They can be seen parallel with the grains. These are purely cosmetic and do not affect the performance at all.
- Butterfly Stain- It is the sign of the strength of the bat. It is in the shape of wings of butterfly and is caused due the pruning and frost damage. It actually adds strength to the bat. Many players reject the bats with a butterfly staining due to its look but it is the best kind of willow actually which ensures a longer life of the bat.
A severe pruning causes scarring in timber which can be seen as wider and more visible white lines. It is called bar stain or tiger stain. The butterfly or bar staining does not affect the performance at all.
These are all the effects of some natural conditions during the lifetime of a tree. Though, these are called imperfections, some of these are the signs of a good willow which ensures that your bat will last longer.
Grades of a cricket batBefore making a bat purchase, you should know the grades that are available in the market. An English Willow is graded in four types depending on the quality of wood and imperfections present and according to the same best cricket bats are manufactured.
The four grades are-
Grade 1- This is the best willow and is kept for the limited edition cricket bats. Of course, they are the most expensive. These blades have a minimum of 6 straight lines visible on the face which may range to 12 lines. They have minimal red timber and a pin knot may be present on the back. A slight redwood timber can be seen on the back and edges but it does not affect the blade. The clean playing area is all that matters.
Grade 2- These blades rank 2nd after Grade 1 and have a little more redwood present than Grade 1. They may have some specks or pin knots visible but what matters is 4 visible straight lines on the face.
Grade 3- These are quality blades with a little more blemishes like redwood on the edges, more specks and pin knots, butterfly staining and the lines are also not-so-straight. These blemishes do not affect the performance of the bats. The right manufacturer can make it worth your money.
Grade 4- These blades are mostly covered of redwood and thus these blades are bleached. These bats are covered with butterfly stain, specks, and redwood. The redwood does not affect the performance but is a sign of the strength of the bat.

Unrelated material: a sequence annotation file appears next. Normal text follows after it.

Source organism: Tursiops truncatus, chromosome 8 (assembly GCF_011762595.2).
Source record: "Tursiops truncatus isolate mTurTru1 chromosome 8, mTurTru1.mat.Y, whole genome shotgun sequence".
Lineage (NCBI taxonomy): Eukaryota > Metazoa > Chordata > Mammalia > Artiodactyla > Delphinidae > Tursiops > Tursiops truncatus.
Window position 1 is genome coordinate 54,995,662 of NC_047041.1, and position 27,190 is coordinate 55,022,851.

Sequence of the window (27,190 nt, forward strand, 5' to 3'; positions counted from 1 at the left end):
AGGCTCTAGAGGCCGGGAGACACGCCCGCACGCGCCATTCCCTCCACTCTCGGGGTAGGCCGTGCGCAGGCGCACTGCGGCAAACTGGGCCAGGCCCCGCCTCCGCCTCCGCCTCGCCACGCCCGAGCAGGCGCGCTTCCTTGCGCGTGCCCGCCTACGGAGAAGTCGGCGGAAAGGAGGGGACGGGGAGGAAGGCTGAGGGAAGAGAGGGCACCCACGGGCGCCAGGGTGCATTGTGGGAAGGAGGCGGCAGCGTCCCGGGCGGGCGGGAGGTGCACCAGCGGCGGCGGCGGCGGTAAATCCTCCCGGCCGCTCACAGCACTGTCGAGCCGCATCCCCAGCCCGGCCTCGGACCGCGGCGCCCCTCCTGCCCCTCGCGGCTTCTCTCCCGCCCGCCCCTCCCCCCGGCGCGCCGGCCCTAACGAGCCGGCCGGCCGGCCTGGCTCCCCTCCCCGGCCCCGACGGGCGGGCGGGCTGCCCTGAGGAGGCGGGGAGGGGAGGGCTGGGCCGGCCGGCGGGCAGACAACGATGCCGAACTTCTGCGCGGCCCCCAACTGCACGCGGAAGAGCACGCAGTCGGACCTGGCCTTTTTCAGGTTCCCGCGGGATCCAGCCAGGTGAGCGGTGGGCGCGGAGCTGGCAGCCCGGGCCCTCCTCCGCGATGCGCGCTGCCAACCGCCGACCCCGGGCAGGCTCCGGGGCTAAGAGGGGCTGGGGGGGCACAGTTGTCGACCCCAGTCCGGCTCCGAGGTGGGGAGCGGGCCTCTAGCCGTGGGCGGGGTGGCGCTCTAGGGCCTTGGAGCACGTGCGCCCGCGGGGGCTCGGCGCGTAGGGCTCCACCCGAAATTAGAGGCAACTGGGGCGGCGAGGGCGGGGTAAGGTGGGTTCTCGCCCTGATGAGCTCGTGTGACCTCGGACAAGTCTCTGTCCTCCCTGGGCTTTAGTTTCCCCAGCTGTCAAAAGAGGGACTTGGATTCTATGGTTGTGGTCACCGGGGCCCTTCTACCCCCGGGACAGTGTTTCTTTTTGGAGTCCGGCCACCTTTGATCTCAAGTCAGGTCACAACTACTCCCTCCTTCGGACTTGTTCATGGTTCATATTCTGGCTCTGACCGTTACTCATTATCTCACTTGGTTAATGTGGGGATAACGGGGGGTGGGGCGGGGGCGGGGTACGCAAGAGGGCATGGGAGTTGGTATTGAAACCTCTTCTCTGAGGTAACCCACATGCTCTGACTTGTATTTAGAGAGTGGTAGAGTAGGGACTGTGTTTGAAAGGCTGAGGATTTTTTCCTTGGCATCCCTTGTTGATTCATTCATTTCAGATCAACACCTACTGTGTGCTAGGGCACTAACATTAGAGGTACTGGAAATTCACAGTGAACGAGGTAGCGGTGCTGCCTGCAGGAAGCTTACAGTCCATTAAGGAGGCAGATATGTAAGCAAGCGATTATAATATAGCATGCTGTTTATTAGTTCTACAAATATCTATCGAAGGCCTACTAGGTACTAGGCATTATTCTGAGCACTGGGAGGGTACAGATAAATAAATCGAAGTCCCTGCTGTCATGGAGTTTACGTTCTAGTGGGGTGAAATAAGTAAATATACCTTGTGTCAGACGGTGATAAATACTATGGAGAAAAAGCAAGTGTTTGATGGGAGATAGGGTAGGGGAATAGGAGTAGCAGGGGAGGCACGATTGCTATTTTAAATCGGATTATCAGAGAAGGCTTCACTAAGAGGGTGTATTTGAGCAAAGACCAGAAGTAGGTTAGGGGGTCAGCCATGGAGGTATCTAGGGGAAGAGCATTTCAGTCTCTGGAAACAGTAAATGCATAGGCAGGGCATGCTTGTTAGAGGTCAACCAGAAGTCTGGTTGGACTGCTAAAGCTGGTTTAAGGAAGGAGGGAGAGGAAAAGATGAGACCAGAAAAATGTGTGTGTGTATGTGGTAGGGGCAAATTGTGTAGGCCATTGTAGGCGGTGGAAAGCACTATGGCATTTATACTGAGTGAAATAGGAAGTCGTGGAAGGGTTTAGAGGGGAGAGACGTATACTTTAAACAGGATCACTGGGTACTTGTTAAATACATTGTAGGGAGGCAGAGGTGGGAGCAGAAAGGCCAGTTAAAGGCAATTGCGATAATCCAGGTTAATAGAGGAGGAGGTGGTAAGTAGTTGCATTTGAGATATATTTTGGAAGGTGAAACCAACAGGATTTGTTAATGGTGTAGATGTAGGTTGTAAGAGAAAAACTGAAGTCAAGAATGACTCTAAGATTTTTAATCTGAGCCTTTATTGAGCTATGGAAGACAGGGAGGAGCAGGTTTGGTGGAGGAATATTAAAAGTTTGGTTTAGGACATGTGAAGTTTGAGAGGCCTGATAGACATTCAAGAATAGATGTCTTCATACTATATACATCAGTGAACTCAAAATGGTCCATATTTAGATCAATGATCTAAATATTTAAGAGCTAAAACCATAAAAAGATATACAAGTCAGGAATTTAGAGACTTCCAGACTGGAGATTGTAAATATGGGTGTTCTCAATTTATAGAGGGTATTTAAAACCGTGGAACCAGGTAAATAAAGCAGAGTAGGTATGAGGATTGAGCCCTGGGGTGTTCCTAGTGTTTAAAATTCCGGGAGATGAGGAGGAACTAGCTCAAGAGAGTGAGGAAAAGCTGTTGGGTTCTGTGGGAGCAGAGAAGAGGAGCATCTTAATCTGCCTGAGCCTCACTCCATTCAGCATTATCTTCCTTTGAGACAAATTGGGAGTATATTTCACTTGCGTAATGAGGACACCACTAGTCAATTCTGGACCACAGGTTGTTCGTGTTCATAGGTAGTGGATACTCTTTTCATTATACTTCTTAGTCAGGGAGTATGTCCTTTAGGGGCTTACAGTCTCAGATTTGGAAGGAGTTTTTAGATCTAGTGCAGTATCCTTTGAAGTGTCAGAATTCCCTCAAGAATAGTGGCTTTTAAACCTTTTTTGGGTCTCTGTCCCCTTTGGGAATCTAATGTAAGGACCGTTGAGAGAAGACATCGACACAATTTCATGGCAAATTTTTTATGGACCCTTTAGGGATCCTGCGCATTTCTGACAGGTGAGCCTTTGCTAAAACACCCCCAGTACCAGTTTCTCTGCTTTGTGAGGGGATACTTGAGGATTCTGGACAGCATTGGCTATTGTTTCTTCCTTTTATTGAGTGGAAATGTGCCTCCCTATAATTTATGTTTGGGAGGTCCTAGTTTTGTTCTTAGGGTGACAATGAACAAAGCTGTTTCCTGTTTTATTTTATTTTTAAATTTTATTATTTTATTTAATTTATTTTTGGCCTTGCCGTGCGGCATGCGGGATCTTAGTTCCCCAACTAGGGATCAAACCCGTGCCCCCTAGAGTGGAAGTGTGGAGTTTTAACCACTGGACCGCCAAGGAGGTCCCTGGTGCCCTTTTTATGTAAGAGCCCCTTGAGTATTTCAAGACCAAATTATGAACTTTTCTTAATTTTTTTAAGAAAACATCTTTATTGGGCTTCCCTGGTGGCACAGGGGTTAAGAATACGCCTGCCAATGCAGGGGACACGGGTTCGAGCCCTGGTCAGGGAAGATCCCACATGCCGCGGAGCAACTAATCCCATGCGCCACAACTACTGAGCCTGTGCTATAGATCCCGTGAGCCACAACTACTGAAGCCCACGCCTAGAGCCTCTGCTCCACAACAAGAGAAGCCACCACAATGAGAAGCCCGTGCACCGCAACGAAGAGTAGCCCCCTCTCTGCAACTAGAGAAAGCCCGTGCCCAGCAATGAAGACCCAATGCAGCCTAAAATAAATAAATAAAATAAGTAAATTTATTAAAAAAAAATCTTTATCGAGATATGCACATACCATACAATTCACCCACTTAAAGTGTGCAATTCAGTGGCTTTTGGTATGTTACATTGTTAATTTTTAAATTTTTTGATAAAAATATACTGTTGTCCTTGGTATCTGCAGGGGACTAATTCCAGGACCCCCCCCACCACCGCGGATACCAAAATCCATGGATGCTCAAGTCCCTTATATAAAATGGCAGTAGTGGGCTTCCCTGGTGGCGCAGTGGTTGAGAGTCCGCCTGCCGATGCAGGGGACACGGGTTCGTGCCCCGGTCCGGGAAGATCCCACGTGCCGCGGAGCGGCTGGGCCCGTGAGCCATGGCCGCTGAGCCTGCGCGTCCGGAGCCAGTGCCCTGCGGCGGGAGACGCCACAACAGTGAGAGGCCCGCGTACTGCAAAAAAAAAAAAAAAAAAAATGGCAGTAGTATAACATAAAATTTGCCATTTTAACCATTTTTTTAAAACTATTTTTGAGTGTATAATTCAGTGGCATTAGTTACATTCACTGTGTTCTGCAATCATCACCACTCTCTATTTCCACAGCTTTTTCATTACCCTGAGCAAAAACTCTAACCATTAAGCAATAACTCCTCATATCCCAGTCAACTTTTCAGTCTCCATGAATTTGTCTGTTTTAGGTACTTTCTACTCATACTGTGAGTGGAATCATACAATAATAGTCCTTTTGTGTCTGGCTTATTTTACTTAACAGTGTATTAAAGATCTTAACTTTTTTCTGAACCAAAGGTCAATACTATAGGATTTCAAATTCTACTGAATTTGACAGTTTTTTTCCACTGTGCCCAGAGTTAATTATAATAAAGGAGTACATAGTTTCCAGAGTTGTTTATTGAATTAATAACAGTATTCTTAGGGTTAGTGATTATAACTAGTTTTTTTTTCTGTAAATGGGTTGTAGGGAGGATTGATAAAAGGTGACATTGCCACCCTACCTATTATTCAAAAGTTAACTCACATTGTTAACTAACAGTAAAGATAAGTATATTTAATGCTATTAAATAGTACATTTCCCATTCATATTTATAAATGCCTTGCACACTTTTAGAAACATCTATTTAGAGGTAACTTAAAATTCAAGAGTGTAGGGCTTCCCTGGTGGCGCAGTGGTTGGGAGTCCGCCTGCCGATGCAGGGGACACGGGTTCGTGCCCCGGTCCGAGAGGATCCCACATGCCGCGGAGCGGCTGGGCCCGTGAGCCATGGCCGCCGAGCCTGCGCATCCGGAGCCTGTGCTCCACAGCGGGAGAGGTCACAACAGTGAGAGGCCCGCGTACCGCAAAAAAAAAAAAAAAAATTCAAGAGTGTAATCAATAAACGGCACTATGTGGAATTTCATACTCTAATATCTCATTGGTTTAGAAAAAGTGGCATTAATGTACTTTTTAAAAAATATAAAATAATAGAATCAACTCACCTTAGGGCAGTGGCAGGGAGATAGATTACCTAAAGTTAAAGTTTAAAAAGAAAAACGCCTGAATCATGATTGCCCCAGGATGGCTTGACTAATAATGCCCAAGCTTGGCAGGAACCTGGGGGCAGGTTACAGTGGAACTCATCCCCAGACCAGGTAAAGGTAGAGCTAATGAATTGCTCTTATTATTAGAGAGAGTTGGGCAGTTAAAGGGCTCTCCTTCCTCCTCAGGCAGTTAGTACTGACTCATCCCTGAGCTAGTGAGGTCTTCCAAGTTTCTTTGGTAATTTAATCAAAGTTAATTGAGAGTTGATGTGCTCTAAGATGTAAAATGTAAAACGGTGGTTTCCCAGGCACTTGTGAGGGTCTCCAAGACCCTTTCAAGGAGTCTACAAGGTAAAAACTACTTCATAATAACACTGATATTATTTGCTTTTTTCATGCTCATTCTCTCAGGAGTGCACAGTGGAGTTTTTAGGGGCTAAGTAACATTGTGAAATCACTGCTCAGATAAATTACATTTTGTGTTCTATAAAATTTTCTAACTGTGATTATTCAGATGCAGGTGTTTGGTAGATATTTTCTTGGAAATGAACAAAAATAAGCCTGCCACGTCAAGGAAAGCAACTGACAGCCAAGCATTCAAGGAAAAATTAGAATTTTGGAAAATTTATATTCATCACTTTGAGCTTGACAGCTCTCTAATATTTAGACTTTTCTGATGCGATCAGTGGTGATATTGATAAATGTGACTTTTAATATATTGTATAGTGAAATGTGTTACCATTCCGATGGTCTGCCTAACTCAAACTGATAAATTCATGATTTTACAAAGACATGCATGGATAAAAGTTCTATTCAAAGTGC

Grade 5- Yes, you read it right, some companies mark the bat as Grade 5 Willow and this is the starting range of english willow and front face is covered with Scuff Sheet, Grains Sticker or terry (cloth).
The grading of a bat is done on the quality of willow used. An expensive bat does not ensure the performance but how you feel playing with it, does for you. On your next bat purchase, consider both the factors.
Before getting into the debate that which one is better, it is important to understand the grains and what do they signify.
Tight Grains vs. Wide grains
Grains are the vertical lines which appear on the bat and represent the age of the tree as each grain means one year. The grains which appear on the face of a bat are all due to the growth of the tree, the soil quality and the amount of water and sunlight. More number of grains means the tree has grown up slowly.
In today’s market when there is high demand of the bats, the trees are grown in ideal conditions for their faster growth and are cut as soon as they are fit to make bats.
There are two types of bats- with narrow or tight grains or with wide grains. You need to understand the advantages and disadvantages of both before making your purchase-
Tight/ Narrow grains- They have more grains visible on their face indicating that the tree has grown slowly over the years. It is preferred by most of the professionals today.
- As the tree grew up slowly, the wood is dense and fiber compact which makes it strong.
- There is not much need of knocking in. These bats reach their peak performance very quickly. These can be used immediately after obtaining making them the preferred choice of cricketers.
- These bats have a naturally hard surface. There is not much need of knocking in.